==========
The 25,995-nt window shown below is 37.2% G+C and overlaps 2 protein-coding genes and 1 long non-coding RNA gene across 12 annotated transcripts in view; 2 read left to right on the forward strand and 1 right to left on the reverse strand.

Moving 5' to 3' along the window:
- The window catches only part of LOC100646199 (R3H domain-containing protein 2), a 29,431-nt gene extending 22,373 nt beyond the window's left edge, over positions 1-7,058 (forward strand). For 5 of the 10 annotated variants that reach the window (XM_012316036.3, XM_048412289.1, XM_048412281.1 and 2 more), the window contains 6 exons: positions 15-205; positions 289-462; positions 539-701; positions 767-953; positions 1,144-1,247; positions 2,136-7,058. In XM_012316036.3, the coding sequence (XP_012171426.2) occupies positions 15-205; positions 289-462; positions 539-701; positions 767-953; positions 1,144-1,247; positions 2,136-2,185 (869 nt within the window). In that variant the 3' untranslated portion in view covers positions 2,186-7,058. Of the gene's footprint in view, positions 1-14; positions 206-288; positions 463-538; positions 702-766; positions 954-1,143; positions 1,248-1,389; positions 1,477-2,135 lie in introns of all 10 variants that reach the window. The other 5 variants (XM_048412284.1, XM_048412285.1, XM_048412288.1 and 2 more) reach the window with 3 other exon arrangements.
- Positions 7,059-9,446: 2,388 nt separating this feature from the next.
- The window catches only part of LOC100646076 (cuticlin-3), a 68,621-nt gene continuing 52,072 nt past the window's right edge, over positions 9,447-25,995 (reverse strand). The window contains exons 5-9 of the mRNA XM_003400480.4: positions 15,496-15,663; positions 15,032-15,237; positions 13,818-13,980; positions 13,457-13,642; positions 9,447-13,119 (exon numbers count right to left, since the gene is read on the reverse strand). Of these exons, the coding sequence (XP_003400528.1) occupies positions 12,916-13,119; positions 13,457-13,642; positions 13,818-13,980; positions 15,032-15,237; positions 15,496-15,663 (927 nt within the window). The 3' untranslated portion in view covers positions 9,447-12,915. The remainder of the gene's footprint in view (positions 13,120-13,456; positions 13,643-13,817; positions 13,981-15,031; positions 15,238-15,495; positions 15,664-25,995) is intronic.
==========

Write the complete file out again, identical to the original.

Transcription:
The 25,995-nt window shown below is 37.2% G+C and overlaps 2 protein-coding genes and 1 long non-coding RNA gene across 12 annotated transcripts in view; 2 read left to right on the forward strand and 1 right to left on the reverse strand.

Moving 5' to 3' along the window:
- The window catches only part of LOC100646199 (R3H domain-containing protein 2), a 29,431-nt gene extending 22,373 nt beyond the window's left edge, over positions 1-7,058 (forward strand). For 5 of the 10 annotated variants that reach the window (XM_012316036.3, XM_048412289.1, XM_048412281.1 and 2 more), the window contains 6 exons: positions 15-205; positions 289-462; positions 539-701; positions 767-953; positions 1,144-1,247; positions 2,136-7,058. In XM_012316036.3, the coding sequence (XP_012171426.2) occupies positions 15-205; positions 289-462; positions 539-701; positions 767-953; positions 1,144-1,247; positions 2,136-2,185 (869 nt within the window). In that variant the 3' untranslated portion in view covers positions 2,186-7,058. Of the gene's footprint in view, positions 1-14; positions 206-288; positions 463-538; positions 702-766; positions 954-1,143; positions 1,248-1,389; positions 1,477-2,135 lie in introns of all 10 variants that reach the window. The other 5 variants (XM_048412284.1, XM_048412285.1, XM_048412288.1 and 2 more) reach the window with 3 other exon arrangements.
- Positions 7,059-9,446: 2,388 nt separating this feature from the next.
- The window catches only part of LOC100646076 (cuticlin-3), a 68,621-nt gene continuing 52,072 nt past the window's right edge, over positions 9,447-25,995 (reverse strand). The window contains exons 5-9 of the mRNA XM_003400480.4: positions 15,496-15,663; positions 15,032-15,237; positions 13,818-13,980; positions 13,457-13,642; positions 9,447-13,119 (exon numbers count right to left, since the gene is read on the reverse strand). Of these exons, the coding sequence (XP_003400528.1) occupies positions 12,916-13,119; positions 13,457-13,642; positions 13,818-13,980; positions 15,032-15,237; positions 15,496-15,663 (927 nt within the window). The 3' untranslated portion in view covers positions 9,447-12,915. The remainder of the gene's footprint in view (positions 13,120-13,456; positions 13,643-13,817; positions 13,981-15,031; positions 15,238-15,495; positions 15,664-25,995) is intronic.